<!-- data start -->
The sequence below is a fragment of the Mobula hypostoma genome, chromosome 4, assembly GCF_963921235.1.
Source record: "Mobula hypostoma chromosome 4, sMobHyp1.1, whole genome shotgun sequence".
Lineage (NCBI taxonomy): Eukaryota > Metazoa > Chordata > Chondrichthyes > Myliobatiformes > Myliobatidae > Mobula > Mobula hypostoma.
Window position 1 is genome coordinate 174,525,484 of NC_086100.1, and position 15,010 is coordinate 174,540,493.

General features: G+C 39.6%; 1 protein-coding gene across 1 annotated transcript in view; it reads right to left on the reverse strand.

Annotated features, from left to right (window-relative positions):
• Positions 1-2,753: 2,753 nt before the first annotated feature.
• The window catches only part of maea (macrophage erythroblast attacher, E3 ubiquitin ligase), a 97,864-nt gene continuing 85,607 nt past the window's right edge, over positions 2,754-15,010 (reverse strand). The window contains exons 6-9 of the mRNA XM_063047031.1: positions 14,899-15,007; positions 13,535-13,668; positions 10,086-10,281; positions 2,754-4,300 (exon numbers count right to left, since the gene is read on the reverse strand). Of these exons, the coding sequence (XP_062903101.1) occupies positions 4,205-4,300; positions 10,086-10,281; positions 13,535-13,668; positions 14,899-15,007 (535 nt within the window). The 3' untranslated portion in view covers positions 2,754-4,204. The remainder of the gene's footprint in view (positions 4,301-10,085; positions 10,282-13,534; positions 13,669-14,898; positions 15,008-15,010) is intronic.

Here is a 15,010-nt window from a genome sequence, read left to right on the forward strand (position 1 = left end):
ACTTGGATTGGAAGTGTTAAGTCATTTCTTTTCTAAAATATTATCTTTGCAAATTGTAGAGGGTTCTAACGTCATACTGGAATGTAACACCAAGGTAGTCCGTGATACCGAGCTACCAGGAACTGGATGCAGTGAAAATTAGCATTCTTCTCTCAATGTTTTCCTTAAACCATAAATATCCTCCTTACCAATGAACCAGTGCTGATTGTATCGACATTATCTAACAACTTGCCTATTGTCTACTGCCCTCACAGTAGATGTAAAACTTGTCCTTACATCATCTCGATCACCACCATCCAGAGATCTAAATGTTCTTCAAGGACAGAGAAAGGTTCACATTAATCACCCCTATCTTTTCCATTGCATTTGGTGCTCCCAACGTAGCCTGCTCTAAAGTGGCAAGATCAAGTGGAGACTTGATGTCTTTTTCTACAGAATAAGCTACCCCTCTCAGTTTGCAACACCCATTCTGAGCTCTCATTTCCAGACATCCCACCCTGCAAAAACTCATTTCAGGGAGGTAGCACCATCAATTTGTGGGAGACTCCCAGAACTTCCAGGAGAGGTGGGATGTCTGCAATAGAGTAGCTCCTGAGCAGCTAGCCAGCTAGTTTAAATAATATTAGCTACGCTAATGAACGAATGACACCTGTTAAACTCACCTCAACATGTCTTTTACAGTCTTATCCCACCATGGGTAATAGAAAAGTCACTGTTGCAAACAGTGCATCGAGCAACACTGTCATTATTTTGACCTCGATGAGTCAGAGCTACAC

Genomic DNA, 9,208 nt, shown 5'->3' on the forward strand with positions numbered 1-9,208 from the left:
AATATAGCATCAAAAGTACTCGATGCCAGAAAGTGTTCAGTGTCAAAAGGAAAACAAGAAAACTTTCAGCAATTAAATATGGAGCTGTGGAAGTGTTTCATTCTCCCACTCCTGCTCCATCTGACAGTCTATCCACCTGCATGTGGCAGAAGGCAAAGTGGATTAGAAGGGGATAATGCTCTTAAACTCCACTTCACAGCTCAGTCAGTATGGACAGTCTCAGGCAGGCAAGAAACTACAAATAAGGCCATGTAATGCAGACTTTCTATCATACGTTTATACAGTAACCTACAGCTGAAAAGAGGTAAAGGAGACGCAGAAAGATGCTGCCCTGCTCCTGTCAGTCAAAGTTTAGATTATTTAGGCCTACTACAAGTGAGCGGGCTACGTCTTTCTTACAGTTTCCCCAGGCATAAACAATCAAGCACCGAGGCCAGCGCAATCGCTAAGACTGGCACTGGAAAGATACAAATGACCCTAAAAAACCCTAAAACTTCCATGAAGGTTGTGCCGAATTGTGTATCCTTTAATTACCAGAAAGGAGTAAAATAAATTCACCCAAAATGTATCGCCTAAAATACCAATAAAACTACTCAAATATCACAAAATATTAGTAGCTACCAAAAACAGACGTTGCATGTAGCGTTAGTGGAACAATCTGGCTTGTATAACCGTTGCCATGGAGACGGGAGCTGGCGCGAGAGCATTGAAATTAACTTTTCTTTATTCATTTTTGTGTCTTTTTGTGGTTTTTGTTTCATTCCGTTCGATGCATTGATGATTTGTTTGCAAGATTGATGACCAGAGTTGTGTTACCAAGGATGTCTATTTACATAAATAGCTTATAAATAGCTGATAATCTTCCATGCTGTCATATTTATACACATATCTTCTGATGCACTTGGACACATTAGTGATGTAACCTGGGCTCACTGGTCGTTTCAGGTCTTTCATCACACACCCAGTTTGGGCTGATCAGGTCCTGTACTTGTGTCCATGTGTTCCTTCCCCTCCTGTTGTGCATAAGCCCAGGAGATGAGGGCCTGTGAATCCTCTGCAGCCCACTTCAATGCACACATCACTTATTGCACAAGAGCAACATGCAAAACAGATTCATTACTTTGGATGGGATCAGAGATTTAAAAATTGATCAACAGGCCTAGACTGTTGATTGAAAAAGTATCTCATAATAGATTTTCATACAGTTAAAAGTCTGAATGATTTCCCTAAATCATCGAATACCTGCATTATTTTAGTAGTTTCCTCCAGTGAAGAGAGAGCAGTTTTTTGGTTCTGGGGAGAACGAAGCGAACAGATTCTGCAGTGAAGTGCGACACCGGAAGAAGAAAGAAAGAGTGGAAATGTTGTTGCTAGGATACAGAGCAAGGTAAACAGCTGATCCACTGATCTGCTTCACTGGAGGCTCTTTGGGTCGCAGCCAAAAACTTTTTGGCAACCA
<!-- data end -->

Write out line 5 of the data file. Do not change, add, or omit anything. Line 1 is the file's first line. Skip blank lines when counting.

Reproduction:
General features: G+C 39.6%; 1 protein-coding gene across 1 annotated transcript in view; it reads right to left on the reverse strand.